HUMZA Yousaf hit back at Douglas Ross after he claimed the Tory party have a “zero tolerance" approach to hate at First Minister’s Questions.

The Scottish Tory leader repeatedly criticised the Hate Crime Act – which will come into force on April 1 – in the Holyrood chamber on Thursday, first raising the experience of his colleague Murdo Fraser.

Fraser has threatened to take Police Scotland to court for keeping a record of a hate claim against him despite concluding he had not committed a crime.

The Tory MSP said he had been reported to the police after comparing being non-binary to identifying as a cat.

Ross asked: "How can it be right that innocent people are put on the police record when they have done nothing wrong?"

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The First Minister responded that “context” is important and that the recording of non-crime hate incidents comes as a direct result of the Stephen Lawrence inquiry.

He added that the practice has been around for “many, many years” – and that there is nothing in the upcoming Hate Crime Act that changes how incidents are recorded.

Ross went on to say that “we all have a zero tolerance approach to hate” but claimed that the law was “ripe for abuse”.

Yousaf then hit back, saying: "I'm not entirely convinced that when you take money from a racist, misogynist, and then refuse to give it back, that's a zero tolerance approach."

Yousaf was referring to the Tory party refusing to hand back a reported £15 million from donor Frank Hester after he allegedly said that Diane Abbott made him “want to hate all black women” and that she “should be shot”.

The SNP leader then quoted Police Scotland Chief Constable Jo Farrell (below) who said that recording incidents gives the force “a sense of community tensions” and are useful to the police in terms of “engaging with communities, engaging with different groups and communities and being able to understand where there's potential for tensions to be raised”.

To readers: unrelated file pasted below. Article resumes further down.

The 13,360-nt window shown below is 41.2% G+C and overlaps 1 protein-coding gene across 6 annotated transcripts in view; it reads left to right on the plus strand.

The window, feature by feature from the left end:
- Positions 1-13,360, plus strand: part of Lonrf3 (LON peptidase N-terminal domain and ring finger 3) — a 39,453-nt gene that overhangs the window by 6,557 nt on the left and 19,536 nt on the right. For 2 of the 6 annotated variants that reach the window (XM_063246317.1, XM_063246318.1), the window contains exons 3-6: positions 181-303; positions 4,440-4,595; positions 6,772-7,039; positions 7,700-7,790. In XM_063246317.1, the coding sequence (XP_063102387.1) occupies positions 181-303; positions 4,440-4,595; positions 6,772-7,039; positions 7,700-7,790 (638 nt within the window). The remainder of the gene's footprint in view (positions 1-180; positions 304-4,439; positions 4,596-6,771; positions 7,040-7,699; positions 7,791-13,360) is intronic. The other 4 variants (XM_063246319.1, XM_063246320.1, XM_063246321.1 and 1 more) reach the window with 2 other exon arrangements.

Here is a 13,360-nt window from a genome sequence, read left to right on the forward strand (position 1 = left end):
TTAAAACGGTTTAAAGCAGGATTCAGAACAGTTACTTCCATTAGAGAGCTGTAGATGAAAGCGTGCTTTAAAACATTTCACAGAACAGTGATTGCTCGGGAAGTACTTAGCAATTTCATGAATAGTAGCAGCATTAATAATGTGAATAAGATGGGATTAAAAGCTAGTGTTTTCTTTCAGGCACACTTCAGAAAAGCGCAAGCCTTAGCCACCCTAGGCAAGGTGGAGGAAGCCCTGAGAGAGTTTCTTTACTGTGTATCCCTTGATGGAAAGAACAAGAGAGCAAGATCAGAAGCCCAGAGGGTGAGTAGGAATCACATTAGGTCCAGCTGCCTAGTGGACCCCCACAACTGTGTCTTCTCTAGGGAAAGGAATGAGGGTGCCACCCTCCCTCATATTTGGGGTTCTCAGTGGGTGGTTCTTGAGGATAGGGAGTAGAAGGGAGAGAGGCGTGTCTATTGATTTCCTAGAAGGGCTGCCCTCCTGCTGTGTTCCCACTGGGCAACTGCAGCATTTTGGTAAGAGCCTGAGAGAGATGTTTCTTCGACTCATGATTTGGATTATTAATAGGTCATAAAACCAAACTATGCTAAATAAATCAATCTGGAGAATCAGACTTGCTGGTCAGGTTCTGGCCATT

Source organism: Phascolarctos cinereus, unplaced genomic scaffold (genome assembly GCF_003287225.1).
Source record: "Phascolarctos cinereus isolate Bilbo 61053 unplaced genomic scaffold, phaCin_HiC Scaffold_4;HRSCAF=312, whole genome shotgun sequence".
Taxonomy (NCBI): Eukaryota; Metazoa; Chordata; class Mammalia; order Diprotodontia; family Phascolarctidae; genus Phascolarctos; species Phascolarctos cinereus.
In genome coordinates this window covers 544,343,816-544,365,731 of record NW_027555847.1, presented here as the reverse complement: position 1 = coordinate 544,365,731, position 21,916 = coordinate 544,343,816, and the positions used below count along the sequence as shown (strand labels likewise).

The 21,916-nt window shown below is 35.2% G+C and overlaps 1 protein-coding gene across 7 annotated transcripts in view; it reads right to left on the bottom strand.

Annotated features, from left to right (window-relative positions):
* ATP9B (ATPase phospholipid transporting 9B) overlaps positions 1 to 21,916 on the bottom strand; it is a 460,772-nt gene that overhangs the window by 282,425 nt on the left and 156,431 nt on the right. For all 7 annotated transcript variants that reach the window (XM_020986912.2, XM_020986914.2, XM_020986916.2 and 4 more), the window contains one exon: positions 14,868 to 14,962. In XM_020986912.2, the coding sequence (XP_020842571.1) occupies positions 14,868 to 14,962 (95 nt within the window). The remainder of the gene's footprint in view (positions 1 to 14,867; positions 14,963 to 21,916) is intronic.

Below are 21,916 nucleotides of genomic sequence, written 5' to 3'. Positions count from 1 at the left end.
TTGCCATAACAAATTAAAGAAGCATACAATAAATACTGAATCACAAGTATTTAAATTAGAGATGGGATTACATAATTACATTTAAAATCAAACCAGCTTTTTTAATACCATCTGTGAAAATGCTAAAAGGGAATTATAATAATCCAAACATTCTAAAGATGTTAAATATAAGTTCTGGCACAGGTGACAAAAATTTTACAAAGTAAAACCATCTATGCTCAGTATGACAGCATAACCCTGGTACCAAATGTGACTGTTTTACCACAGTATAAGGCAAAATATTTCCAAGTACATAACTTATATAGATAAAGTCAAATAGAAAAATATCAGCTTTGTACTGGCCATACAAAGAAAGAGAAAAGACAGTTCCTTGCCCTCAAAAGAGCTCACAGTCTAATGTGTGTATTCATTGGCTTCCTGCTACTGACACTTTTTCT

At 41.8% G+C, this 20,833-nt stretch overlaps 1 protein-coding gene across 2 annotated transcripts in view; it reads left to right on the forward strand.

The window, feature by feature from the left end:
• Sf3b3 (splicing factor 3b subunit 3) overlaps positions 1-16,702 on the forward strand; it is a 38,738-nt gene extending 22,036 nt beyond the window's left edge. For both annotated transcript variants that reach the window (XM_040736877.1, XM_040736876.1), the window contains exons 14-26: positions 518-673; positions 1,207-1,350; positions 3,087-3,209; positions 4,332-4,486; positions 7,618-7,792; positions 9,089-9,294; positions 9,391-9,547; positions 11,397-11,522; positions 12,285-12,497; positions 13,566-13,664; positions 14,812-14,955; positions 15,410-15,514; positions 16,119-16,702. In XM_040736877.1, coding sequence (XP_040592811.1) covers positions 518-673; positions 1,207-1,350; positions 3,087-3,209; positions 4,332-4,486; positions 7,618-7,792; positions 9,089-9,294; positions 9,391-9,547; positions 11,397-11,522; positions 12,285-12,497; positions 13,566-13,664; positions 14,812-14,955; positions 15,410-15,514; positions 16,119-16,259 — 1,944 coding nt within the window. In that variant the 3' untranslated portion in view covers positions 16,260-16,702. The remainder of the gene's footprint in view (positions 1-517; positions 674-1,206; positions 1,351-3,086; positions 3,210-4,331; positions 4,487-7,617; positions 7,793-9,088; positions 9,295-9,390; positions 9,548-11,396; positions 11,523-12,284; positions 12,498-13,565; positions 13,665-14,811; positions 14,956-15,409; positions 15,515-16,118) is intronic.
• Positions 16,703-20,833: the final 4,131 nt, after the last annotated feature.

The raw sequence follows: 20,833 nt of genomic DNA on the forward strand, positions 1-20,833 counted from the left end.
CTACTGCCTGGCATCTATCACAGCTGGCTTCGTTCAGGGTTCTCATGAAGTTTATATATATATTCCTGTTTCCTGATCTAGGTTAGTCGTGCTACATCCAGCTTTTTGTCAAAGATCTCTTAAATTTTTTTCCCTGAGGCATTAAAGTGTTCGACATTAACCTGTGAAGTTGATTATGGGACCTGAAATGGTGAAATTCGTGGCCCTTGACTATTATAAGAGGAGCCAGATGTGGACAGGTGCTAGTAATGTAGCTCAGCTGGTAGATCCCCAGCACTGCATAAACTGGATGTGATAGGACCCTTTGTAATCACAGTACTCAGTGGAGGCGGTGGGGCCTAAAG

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Ross continued on the same line of questioning, claiming that the logging of hate crime incidents will be “stressful, costly, damaging to reputations and could lead to problems in the workplace”.

"Doesn't the First Minister recognize the chilling effect his law will have on free speech," he asked.

The First Minister responded that there are “of course” protections for freedom of expression explicitly within the bill.

“There is a triple-lock protection because there is explicit reference in the bill itself in relation to freedom of expression. They were a matter of compromise between the government and members of the opposition,” he said.

“And, of course, our legislation has to comply with the European Convention of Human Rights and important articles within that in relation to freedom of expression.”

The Hate Crime and Public Order (Scotland) Act will come into force on April 1 and criminalises threatening or abusive behaviour which is intended to stir up hatred against someone who possesses, or appears to possess, certain characteristics.

They are age, disability, religion, sexual orientation, transgender identity and variations in sex characteristics sometimes known as being intersex.